New year, better you: Small changes for steady results
From hitting forehands and backhands at the baseline to footwork drills of sprints up and back, tennis is inherently a sport that thrives on routine. After the COVID-19 pandemic took hold last March, life overall became anything but — and as the calendar turns into 2021, tennis players across the United States are looking towards what’s next.
Forced off the courts for much of the pandemic, players of all ages and ability levels have been flocking to the courts in recent months, taking advantage of tennis’ natural status as a social-distancing sport. But whether they’re returning to tennis or picking up a racquet for the first time, the question of how to balance what can be controlled in a fulid and changing global situation remains.
The answer, according to experts like Dr. Larry Lauer, mental skills specialist for USTA Player Development, is to find what works for you, and to stick to it.
“We’ve been used to having times where we exercise, where we eat meals, and get good sleep. During the pandemic, our schedules have changed,” Lauer said.
“It’s very important to create a schedule, to continue to have things that you’re working towards… whatever it is that you like to do. Scheduling that in is so important.”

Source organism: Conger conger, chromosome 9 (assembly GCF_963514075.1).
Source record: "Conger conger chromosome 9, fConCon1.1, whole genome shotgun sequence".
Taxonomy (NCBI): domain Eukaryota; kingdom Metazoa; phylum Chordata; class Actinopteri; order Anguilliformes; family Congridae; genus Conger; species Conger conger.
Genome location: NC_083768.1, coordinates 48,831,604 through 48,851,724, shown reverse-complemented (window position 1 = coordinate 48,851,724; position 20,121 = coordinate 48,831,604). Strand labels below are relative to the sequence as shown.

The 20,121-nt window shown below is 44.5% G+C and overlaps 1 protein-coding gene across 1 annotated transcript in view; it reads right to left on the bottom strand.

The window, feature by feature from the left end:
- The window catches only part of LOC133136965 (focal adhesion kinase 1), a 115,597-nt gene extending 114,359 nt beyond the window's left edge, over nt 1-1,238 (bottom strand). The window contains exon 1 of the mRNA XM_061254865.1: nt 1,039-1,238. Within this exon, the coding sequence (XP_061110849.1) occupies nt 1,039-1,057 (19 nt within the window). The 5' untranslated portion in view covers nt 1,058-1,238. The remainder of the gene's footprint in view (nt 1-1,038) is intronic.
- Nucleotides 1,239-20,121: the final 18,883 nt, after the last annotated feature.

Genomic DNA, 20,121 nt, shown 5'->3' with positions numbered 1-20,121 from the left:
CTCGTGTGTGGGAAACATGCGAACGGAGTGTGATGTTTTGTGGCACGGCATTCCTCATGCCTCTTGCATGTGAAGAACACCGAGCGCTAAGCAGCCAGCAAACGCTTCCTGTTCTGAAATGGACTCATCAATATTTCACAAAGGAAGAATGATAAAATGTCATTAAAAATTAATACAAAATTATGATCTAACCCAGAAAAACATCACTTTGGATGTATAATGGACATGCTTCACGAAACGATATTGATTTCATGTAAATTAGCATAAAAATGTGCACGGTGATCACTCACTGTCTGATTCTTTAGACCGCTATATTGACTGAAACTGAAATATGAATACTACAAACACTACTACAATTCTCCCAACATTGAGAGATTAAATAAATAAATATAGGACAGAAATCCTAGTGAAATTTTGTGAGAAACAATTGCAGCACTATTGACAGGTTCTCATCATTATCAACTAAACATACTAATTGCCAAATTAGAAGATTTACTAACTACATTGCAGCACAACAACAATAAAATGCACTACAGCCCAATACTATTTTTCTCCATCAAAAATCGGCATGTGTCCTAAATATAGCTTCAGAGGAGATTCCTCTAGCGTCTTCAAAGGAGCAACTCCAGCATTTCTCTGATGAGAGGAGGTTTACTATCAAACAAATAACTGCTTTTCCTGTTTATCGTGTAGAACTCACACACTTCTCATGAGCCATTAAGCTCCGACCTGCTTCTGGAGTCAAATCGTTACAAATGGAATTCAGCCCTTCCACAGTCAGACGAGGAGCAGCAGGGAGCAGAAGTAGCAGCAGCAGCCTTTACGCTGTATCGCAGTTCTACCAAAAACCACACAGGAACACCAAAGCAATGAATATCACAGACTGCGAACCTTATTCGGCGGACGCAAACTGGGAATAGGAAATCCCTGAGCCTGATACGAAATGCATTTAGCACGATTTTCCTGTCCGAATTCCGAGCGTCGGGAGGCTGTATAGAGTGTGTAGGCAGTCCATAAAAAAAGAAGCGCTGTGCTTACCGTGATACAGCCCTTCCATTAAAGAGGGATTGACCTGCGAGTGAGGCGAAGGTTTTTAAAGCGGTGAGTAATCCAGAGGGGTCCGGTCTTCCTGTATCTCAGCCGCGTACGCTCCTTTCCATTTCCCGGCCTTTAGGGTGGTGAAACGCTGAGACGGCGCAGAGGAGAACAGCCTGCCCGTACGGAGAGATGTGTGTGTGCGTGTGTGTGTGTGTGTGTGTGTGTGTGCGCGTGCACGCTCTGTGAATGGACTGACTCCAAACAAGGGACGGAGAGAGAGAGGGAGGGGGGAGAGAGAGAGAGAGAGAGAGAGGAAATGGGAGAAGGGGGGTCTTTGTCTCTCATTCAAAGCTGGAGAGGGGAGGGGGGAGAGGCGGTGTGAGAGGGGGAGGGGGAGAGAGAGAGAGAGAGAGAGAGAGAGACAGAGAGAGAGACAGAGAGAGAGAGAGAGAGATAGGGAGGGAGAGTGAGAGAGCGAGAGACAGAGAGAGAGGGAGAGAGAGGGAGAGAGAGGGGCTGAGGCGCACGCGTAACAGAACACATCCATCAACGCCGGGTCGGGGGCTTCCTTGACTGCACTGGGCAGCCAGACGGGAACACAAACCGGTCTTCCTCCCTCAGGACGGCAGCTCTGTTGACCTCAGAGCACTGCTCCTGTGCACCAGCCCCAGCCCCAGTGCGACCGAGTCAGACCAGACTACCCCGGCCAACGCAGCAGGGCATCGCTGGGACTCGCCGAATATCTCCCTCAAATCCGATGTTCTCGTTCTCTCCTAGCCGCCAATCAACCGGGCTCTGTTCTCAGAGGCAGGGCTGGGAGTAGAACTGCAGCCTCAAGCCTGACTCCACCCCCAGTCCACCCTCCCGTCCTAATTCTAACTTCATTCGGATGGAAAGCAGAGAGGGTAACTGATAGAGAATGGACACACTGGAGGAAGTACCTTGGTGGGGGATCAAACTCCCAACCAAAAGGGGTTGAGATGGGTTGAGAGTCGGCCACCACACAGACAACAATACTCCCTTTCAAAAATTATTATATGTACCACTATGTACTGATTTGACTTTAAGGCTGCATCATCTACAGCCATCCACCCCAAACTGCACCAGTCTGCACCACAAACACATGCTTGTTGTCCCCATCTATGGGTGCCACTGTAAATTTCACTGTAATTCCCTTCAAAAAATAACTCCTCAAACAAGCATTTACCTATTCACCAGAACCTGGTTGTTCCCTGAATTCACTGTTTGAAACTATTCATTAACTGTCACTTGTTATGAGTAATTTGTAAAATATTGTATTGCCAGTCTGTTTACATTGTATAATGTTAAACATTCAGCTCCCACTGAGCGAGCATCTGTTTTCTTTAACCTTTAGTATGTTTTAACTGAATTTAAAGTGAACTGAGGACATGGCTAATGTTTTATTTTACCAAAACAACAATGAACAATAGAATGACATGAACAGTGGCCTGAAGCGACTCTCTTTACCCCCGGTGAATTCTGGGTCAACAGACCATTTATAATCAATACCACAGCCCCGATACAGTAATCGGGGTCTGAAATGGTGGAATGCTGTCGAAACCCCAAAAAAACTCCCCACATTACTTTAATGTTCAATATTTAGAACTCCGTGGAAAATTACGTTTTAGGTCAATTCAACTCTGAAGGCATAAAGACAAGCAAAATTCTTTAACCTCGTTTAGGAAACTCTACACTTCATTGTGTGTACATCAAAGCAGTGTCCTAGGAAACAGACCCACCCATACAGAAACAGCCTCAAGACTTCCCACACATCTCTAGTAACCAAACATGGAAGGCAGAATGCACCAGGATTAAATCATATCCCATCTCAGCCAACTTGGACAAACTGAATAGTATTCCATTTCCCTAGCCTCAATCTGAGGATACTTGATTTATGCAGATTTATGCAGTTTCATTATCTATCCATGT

Making small adjustments to reinforce or improve what’s already familiar, rather than rapidly overhauling an entire lifestyle as might be typical in the early weeks of a new year, can be part of a gradual recipe for success and stability.
Take CJ Villarreal from the Texas section as an example.
“As someone who started playing a little later in life, I've learned to rely more on repetitive muscle memory than declining athleticism,” Villarreal, an NTRP 3.5 40+ player from Corpus Christi, Texas, said.
“With that in mind, I've disciplined myself to commit to hitting sessions with other players where we concentrate on countless repetitions of various shots rather than actual match play. As much as I enjoy match play, I now really look forward to these scheduled, creative rep sessions because the final result leads to a more comfortable, consistent and confident game during league matches.”
Physical improvements like the ones Villarreal describes can also lead to better mental health, says Lauer.
“We see that human beings thrive on learning and challenging themselves, learning a new skill,” he said. “It allows them to feel success, like that they’re growing and improving. It certainly is a great way to buffer yourself from the stress that comes with a pandemic like COVID-19.”
Sticking to a routine isn’t only important for those who are looking to improve their play on the court. Others who are leaders in tennis in their communities across the country, like Kansas City’s Brandon Cusick, know that anything less than diligent adherence to the recommended health protocols will undo much of the recent progress made.
“As a captain, player and passionate advocate of the yellow fuzz, tennis has been my safe haven of sanity during the tenuous last 10 months,” Cusick, who captains a pair of USTA League teams and competes on four in all, said.
“In order to stay active and competitive on the court, adjustments to my routine extend beyond the mask, sanitizer and social distancing to ensuring that the safety of my players and fellow competitors becomes priority number one.
“Respect for our game and health means holding each other accountable and ensuring that our facilities, matches and play exceed the bare minimum so that we can make 2021 the best year yet for our sport.”
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